Midweek Mental Greening

If you keep up with news that’s related to both your mental health and the environment, you might have stumbled across this Boston Globe piece: Climate Changes Takes a Mental Toll. In it, Emily Anthes describes the mental toll events like global warming and natural disasters can take on us. The anxiety, trauma and depression such events (and even the possibility of such events) can cause some people seriously impacts the quality of their lives.

The article is only a couple of days old, but it’s no surprise some folks are already meeting it with skepticism. American Thinker’s Matt Spivey, for example, calls it “the most illogically crazy article [he’s] seen.”

Whether it’s damage caused by climate change or the havoc wreaked by disasters like Hurricane Katrina, I don’t know why it’s so difficult to believe the possibility of our collective environment as we know spiraling out of control could deliver a blow to our psyches. I don’t know why Spivey feels that, instead of caring about what happens to our planet “in the next 100 years,” basically we should all just suck it up.

We all have our ways of dealing, I suppose.

Anthes wraps up her piece with a nod to the associate director for the Center for Health and the Global Environment at Harvard Medical School, Paul Epstein:

In the long term, we may also derive some psychological benefit from banding together with other citizens to mitigate the effects of global warming. Taking action might not only give us back a sense of our own sense of efficacy against a powerful outside force, but also help us build community and social ties that offset stress, said Epstein and other specialists.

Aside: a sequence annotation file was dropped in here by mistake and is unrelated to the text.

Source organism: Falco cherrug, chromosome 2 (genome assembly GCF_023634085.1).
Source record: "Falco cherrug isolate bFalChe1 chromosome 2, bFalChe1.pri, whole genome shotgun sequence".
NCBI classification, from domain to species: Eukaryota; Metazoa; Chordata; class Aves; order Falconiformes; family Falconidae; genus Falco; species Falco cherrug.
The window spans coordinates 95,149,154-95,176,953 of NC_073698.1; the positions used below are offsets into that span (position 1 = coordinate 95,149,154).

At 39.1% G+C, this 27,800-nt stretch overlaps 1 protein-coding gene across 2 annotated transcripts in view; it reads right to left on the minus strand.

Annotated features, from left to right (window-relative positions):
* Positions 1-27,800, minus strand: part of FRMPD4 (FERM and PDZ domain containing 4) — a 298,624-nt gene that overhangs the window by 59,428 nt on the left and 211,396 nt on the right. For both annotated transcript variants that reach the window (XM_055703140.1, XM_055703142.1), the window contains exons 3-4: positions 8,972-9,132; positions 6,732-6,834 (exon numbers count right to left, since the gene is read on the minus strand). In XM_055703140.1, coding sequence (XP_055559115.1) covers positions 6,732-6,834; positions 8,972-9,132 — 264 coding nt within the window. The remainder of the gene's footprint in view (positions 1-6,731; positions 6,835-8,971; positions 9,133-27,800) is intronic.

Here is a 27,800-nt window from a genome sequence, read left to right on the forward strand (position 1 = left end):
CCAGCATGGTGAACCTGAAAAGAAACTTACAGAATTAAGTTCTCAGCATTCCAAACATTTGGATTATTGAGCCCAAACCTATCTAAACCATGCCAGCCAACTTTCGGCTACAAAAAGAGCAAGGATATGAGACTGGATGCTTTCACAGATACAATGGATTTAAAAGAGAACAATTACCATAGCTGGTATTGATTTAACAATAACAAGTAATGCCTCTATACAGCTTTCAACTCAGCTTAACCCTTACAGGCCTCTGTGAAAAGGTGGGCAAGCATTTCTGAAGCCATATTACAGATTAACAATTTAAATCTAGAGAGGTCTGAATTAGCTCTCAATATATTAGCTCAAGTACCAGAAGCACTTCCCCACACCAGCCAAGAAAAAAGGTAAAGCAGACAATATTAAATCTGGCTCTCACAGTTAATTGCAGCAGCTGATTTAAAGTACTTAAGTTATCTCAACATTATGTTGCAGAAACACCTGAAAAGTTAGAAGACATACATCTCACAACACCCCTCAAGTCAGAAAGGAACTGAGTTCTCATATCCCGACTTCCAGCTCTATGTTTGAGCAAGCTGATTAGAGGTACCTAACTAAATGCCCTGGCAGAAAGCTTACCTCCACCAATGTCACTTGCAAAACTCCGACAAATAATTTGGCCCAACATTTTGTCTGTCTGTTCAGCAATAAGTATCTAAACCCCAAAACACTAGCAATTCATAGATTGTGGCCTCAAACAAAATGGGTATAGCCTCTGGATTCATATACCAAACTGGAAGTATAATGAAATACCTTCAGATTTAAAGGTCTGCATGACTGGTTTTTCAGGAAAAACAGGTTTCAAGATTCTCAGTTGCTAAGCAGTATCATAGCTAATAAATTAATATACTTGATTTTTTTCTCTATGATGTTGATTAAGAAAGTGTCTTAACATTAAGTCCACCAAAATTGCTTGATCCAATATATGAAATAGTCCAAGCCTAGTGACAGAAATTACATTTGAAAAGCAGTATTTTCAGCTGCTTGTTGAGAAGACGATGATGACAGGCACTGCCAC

“Getting involved can be an antidote to the depression that can come from the overwhelming realizations that we have to face . . . ,” Epstein said. “It can be empowering to realize that what you do is effective.”

Taking action is key, I believe. Sitting around and worrying has never been my thing, and I certainly don’t believe it’d be an effective way of dealing with the fear, stress and despair brought on by any current tragedy or possible future catastrophe – not just global warming.

Next week, I want to offer some tips on how to deal with these negative mental responses – how to turn them into positives or at least soften their blows – but right now, I want to know what you all think.

Despite your opinions about global warming, what are your thoughts on the mental distresses such possible events as global warming can cause us? Do you believe global warming – or any environmental upheaval, really – can substantially affect our mental health, or do your thoughts line up with Spivey’s? Is it all “illogical craziness”?